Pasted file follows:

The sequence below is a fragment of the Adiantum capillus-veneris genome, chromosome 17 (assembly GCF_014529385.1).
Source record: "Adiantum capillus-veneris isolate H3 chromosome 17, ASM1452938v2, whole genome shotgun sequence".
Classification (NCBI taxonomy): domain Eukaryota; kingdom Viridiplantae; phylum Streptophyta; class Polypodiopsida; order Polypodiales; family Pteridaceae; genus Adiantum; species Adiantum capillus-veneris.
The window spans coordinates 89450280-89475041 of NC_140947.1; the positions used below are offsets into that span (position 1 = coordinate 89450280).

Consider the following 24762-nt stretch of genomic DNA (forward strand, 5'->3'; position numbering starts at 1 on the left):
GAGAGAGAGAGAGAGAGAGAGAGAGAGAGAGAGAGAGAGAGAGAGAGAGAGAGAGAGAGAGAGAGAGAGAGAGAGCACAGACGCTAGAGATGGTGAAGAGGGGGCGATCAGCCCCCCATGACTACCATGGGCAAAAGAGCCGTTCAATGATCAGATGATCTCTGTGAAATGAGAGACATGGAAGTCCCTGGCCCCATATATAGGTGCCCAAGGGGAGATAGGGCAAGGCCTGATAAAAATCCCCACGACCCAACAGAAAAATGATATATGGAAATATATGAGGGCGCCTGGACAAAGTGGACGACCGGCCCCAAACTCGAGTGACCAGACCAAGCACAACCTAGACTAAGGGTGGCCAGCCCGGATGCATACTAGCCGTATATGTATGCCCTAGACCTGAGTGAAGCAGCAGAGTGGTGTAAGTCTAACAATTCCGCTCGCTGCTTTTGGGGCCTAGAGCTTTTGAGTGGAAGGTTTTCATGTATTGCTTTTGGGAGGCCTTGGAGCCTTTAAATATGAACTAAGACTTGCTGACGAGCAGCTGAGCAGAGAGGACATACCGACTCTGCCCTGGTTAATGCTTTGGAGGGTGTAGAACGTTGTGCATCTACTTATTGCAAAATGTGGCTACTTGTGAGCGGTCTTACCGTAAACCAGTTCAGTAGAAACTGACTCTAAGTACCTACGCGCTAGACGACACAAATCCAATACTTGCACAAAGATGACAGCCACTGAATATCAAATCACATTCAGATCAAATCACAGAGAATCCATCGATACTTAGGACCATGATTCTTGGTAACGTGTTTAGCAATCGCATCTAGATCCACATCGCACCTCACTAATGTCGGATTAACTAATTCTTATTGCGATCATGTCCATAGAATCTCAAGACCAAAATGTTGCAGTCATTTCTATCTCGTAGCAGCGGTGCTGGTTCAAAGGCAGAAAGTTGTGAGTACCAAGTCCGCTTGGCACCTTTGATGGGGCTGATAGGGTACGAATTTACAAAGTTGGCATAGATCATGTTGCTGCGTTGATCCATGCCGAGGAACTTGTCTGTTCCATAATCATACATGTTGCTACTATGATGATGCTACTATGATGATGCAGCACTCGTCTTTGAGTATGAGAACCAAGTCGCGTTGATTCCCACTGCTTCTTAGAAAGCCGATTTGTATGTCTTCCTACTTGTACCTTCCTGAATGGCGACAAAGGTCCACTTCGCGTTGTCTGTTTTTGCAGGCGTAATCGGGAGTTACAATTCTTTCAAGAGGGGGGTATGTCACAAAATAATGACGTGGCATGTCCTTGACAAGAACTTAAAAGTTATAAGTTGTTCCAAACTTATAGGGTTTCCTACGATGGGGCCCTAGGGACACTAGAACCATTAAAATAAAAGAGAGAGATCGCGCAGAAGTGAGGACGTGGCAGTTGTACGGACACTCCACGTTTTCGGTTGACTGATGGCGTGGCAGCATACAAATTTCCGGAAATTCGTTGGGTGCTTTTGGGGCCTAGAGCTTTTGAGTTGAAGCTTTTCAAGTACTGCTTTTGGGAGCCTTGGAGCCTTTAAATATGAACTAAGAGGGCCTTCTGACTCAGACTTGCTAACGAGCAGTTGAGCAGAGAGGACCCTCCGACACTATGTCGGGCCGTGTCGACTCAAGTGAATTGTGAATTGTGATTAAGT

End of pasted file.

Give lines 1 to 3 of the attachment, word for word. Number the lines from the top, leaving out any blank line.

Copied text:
The sequence below is a fragment of the Adiantum capillus-veneris genome, chromosome 17 (assembly GCF_014529385.1).
Source record: "Adiantum capillus-veneris isolate H3 chromosome 17, ASM1452938v2, whole genome shotgun sequence".
Classification (NCBI taxonomy): domain Eukaryota; kingdom Viridiplantae; phylum Streptophyta; class Polypodiopsida; order Polypodiales; family Pteridaceae; genus Adiantum; species Adiantum capillus-veneris.